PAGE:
5 min read
The problem with cheques in business
As technology develops and more business functions are being moved online, cheques have quickly been dropping in popularity.
Declining payment methods
Cheques are the oldest known form, and were once the most popular form, of non-cash payment type in Australia. In fact, according to the Australian Payments Clearing Association (APCA), cheques were the most commonly used form of non-cash payments in Australia until the 1980s.
Over the past three decades, cheque payments have been in steady decline. APCA figures from a media release in April 2014 show that Australians are using 75 per cent fewer cheques than they did in 1997. Two-thirds (66 per cent) of this fall was recorded in the last decade alone.
More recently, the number of cheque payments has fallen dramatically. Just 800,000 cheques are now cleared through Australian banks each day, compared with 1.3 million in 2010 and 3.1 million in 2000.
As this form of payment moves closer to retirement, more modern and convenient payment types have begun to take over Australian banking regimes. In particular, direct debit, mobile channels and other relatively new e-commerce payment solutions are now used by millions of Australians every day.
"The Australian payments system is one of the most developed and dynamic in the world. Business and consumers have access to a broad yet increasing range of electronic payment methods and continue to embrace them enthusiastically," APCA Chief Executive Officer Chris Hamilton explained in a recent statement.
Studies from the APCA have forecast that cheques will become a rarity by 2018, as businesses and consumers increase their uptake of more convenient electronic payments, such as direct debit.
However, the exact time of the seemingly inevitable total retirement of cheques in Australia will be largely influenced by the decision of businesses to turn away this form of payment.
"It's going to be contingent on people accepting cheques, if they stop accepting cheques then that's going to be the biggest nail in the coffin," business intelligence firm RFi's director Alan Shields told News Limited in 2013. "The people that use them are a minority but it's not going to be an easy drug to kick."
The decision to stop accepting cheques may be a difficult choice for some small businesses, particularly if regular customers insist on sticking with this dying payment type.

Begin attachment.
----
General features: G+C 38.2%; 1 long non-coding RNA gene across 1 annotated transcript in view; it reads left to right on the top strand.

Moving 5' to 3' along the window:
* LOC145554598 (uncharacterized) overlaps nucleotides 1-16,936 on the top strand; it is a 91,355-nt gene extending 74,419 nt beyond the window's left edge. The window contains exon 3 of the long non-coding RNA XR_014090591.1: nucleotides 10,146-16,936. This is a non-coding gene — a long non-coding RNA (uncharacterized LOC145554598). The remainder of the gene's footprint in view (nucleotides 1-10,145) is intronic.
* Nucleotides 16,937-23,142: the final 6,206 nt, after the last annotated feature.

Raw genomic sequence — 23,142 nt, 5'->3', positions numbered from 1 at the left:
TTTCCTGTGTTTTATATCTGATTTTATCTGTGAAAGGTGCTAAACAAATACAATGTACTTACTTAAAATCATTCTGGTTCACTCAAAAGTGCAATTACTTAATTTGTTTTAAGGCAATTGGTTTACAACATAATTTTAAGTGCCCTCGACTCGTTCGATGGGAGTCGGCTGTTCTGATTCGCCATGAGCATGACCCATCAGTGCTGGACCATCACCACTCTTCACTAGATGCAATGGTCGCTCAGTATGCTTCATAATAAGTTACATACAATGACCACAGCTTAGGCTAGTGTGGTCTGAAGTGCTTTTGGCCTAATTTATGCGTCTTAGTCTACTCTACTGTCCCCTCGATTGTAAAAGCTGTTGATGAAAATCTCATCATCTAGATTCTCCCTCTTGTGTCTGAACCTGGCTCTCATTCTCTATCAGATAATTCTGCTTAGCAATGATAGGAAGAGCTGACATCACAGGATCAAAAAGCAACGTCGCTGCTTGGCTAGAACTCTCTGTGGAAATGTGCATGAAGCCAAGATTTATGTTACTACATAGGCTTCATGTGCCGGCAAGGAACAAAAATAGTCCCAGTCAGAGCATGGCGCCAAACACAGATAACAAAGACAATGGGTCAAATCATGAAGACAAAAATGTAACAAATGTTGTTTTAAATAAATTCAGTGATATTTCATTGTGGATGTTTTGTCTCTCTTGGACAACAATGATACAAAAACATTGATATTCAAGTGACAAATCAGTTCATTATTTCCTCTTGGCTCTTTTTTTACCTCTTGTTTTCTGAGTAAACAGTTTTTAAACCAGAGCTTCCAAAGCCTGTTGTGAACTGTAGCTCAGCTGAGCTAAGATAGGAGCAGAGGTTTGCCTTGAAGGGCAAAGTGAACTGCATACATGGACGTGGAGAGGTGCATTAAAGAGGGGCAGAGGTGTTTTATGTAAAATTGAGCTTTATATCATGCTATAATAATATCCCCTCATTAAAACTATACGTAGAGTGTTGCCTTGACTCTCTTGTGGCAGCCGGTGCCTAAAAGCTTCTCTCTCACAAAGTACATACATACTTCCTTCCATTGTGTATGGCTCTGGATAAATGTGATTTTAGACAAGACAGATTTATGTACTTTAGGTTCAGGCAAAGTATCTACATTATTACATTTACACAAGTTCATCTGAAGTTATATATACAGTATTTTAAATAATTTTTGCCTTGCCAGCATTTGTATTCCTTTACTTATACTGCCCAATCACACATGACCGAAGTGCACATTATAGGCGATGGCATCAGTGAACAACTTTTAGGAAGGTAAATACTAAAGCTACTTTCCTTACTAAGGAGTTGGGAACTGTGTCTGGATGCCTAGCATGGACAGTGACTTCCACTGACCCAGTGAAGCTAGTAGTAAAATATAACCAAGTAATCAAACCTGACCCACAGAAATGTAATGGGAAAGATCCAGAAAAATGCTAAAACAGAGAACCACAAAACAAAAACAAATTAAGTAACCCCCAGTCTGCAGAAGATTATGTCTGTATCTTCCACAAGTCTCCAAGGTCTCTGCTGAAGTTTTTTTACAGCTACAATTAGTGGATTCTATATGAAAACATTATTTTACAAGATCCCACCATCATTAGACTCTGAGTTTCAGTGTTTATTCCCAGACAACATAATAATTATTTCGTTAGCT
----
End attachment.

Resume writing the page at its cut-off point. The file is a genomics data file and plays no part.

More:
If you are struggling to weigh the pros and cons of cheque payments, here are three key problems with cheques in business.
Unnecessary time and effort
When a client hands you a cheque it is only the beginning of a long and demanding paper-chain. In addition to adding the payment to your records, you must then deposit the cheque at your bank – filling in forms and taking time out of your already busy day.
Alternatively, with other payment solutions, such as direct debit and cloud payments, you do away with this unnecessary paperwork, so you can concentrate on more important business functions.
The risk of cheques bouncing
A cheque takes a few days to process and clear. As a result, the payer could accidentally, or even intentionally, spend beyond their means, resulting in the cheque bouncing. If a direct debit fails, you have the option to request the debit again.
In order to grow your business, it's crucial to reduce the number of missed payments. Chasing missed payments can take time away from attracting new clients and growing your business. Worse still, too many missed payments can lead to cash flow problems, leaving your own bills sit unpaid. Reviewing your payment terms and payment options can help ensure you get paid on time.
While most payment types are not immune to fraud, cheque fraud can be difficult to rectify as a business. If a customer insists on paying with a cheque, it is crucial that you review the identity and signature of the payer, because if the cheque turns out to be fraudulent, you could end up out of pocket.